Baku, Azerbaijan, Mar. 6
By Emil Ilgar – Trend:
More than 1 in 4 deaths of children under 5 years of age are attributable to unhealthy environments.
Every year, environmental risks – such as indoor and outdoor air pollution, second-hand smoke, unsafe water, lack of sanitation, and inadequate hygiene – take the lives of 1.7 million children under 5 years, say two WHO reports published March 6.
The World Health Organization says the ratio can increase in future.
"A polluted environment is a deadly one – particularly for young children," says Margaret Chan, WHO director general.
According to her, young children’s developing organs and immune systems, and smaller bodies and airways, make them especially vulnerable to dirty air and water:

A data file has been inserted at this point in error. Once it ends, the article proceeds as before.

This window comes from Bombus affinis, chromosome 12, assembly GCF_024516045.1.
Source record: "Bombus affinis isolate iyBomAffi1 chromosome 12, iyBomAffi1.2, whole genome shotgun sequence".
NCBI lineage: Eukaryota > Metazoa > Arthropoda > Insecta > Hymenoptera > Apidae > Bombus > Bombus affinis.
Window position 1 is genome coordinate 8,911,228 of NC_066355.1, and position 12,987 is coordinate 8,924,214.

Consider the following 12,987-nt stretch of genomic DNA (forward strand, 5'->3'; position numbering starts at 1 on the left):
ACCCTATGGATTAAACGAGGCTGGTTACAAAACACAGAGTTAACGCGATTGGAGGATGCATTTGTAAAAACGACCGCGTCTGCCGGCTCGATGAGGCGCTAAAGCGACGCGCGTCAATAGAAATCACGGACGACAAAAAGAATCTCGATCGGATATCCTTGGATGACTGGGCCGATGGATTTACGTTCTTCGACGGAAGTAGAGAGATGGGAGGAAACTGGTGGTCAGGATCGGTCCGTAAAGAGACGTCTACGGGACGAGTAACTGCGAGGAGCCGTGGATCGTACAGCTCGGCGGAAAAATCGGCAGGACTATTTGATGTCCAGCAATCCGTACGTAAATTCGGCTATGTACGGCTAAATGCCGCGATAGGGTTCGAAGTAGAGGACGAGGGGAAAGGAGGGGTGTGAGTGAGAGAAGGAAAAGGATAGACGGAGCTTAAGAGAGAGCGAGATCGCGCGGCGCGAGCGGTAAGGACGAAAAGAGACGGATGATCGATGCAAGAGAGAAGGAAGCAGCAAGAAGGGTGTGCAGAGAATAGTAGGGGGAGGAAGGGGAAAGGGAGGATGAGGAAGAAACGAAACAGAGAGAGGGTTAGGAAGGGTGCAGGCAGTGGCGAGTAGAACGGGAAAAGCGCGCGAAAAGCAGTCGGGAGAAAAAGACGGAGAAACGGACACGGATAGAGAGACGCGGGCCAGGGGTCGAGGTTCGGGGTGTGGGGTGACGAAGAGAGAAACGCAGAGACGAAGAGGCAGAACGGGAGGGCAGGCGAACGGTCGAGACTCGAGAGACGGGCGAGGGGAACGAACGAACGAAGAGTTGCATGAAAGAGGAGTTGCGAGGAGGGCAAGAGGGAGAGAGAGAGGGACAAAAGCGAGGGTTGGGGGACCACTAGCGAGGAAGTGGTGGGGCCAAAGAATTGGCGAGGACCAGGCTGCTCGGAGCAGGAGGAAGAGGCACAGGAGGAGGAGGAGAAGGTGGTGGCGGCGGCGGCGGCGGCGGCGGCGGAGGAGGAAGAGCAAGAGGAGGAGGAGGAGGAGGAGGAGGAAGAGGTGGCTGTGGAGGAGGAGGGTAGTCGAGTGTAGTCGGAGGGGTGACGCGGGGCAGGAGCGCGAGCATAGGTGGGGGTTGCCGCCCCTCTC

- 570,000 children under 5 years die from respiratory infections, such as pneumonia, attributable to indoor and outdoor air pollution, and second-hand smoke.
- 361,000 children under 5 years die due to diarrhoea, as a result of poor access to clean water, sanitation, and hygiene.
- 270,000 children die during their first month of life from conditions, including pre-maturity, which could be prevented through access to clean water, sanitation, and hygiene in health facilities as well as reducing air pollution.
- 200,000 deaths of children under 5 years from malaria could be prevented through environmental actions, such as reducing breeding sites of mosquitoes or covering drinking-water storage.
- 200,000 children under 5 years die from unintentional injuries attributable to the environment, such as poisoning, falls, and drowning.
With climate change, temperatures and levels of carbon dioxide are rising, favouring pollen growth which is associated with increased rates of asthma in children, the report says.
Worldwide, 11–14% of children aged 5 years and older currently report asthma symptoms and an estimated 44% of these are related to environmental exposures.